Liar Liar Super Thin Crispy Chocolate Chip Cookies

I am a great liar. There is a similar skill set used for storytelling and for lying and I’d like to think my skills are in pretty good shape.  I’ve been thinking about lying a lot recently after reading Sue Shellenbarger’s column in The Wall Street Journal on “How to Handle Little Liars.” I learned that lying is a “milestone of child development.”  I had never thought of it that way and it turns out that fibbing can start as early as age two.  Who knew?

I knew.  I was a pretty active liar as a child, not in a creepy “my parents live in a castle” way (there was always some friendless kid who told ridiculous showoff-y stories that only confirmed her friendless status) but in a spare-myself-from-getting-in-trouble-way.  Usually the lies involved things like saying I’d used soap in the bath (I can’t believe I ever lied about cleanliness, but I did) or that I hadn’t been watching TV when I was home sick all day or that had finished my homework when I hadn’t.  But I couldn’t get away with anything.  All it took was one question from my parents about the plot of my reading assignment, and my lack of familiarity with the material, and therefore my lie, would reveal itself.  My TV lies were even more pathetic.  One night, when I should have been asleep, my father, upon hearing the familiar buzz of the black and white TV when he walked by my room, opened the door to find me an inch away from the set watching The Julie Andrews Hour. I turned around and saw him, switched off the TV, ran across the room, jumped in my bed, and denied the entire thing.  “Honey, I saw you.  Just tell the truth.”  I refused.  I’m sure I got some kind of punishment, and I’m sure it involved the same TV, but I wouldn’t change my Not Guilty plea.  I can’t imagine my parents saw my Pinocchio-esque tendency as a developmental milestone.

Ultimately, with the exception of pretending to be studying at a friend’s house rather than copping to watching General Hospital, I gave up using the protect-myself-from-punishment lie.  My life was so dull there wasn’t anything to hide.  That’s when I began honing my storytelling skills and learned to craft a different kind of protective lie, the how-to-say-no-without-saying-no lie.  This one I still use.

Here’s what you say:  Tell her that you can’t believe it, but you thought she meant dinner next week, not this week, and you’re so bummed because you have a meeting and the rest of the week is just nuts.  And actually you were thinking of postponing the dinner you thought was next week anyway because of this new really annoying project you’re been assigned to.  Then pepper in a little something about the person you’ll have to work with like, “you know that jerk I told you about?  He’s my partner on this. Ugh, he really bugs me.”  The key is to just keep talking and end with a “here comes my boss—I’ll call you next week can’t wait to find time to catch up!’”  End Scene.  Your friend will be so stunned by all the words thrown her way when all she’d asked was “Are we still on for tonight?” that she won’t know what hit her.  And, most importantly, you just got your night back.  You know how long it took me to come up with that scenario?  Less than 30 seconds.  And really, who am I hurting?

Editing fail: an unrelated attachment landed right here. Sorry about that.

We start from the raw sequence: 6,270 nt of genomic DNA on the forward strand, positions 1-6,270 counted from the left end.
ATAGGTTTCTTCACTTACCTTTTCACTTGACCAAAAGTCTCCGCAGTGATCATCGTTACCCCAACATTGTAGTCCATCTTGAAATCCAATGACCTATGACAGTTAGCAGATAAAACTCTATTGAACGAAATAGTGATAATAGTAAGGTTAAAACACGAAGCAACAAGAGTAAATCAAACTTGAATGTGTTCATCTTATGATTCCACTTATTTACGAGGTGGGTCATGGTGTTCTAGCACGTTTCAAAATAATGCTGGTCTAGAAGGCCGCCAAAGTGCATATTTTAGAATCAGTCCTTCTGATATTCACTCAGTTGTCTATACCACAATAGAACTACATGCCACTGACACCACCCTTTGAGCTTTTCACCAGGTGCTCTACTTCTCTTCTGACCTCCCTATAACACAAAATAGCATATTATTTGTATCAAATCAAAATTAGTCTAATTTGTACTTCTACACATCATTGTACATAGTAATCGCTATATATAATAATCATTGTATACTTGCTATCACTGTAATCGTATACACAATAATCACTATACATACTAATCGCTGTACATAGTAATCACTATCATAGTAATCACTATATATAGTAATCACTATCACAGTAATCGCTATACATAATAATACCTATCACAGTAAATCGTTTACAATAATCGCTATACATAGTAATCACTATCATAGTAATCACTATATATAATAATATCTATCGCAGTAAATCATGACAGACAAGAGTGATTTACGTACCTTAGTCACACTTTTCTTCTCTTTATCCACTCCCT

I think that question is the most important one to ask.  Obviously if you lie about real stuff, like say, your identity or your marital status, you are a bad person.  But a white lie?  Come on, what’s the big deal?  I also think that you can be a good liar and still be honest with yourself.  People who lie to themselves are dangerous because they believe their lies, and I’ve known way too many people like this.  I have one friend who’s been fired from every job he’s ever had, yet when he relays his verbal resume, he always says “When I left Acme Company…” as if it had been his choice to leave.  I guess he needs to lie to himself just to get out of bed in the morning and not feel like a failure, but doesn’t that kind of thing always get you in the end?  Your psyche usually finds a way to punch you in the nose and remind you that you are a fraud.  I don’t think you ever regret taking responsibility for your life, and, as they say, the truth will set you free.  

The WSJ article also said that the average adult lies once a day.  That seems really low to me.  How many times do you say, “Sorry” and not mean it?  You let the door to Starbucks slip and didn’t hold it for the woman behind you.  Do you really care?  No.  But you say “Sorry.”  And it’s only 8:30AM.  You have 14 more hours of your day left.  Really?  You won’t say another thing that isn’t true?  I think not.

I can only be friends with people who share my feelings about lies, and the other night I had dinner with three of them.  I am sure we have each lied to each other to get out of or reschedule plans in exactly the way I outlined above, and we don’t care or take it personally.  We also used to work in a profession predicated on a little truth-twisting.  When you’re in the entertainment business, a certain level of B.S. is necessary to get the job done.  And this is where it gets sticky.  In that world there are lies and there are Lies.  Does it kill you to tell your actor client he did a great job in the play you just suffered through?  No.  Does it chip away at your integrity and sense of self to leverage one job offer for a client by claiming there is a (non-existent) competing one?  Yup, and that’s why all three of us have changed careers.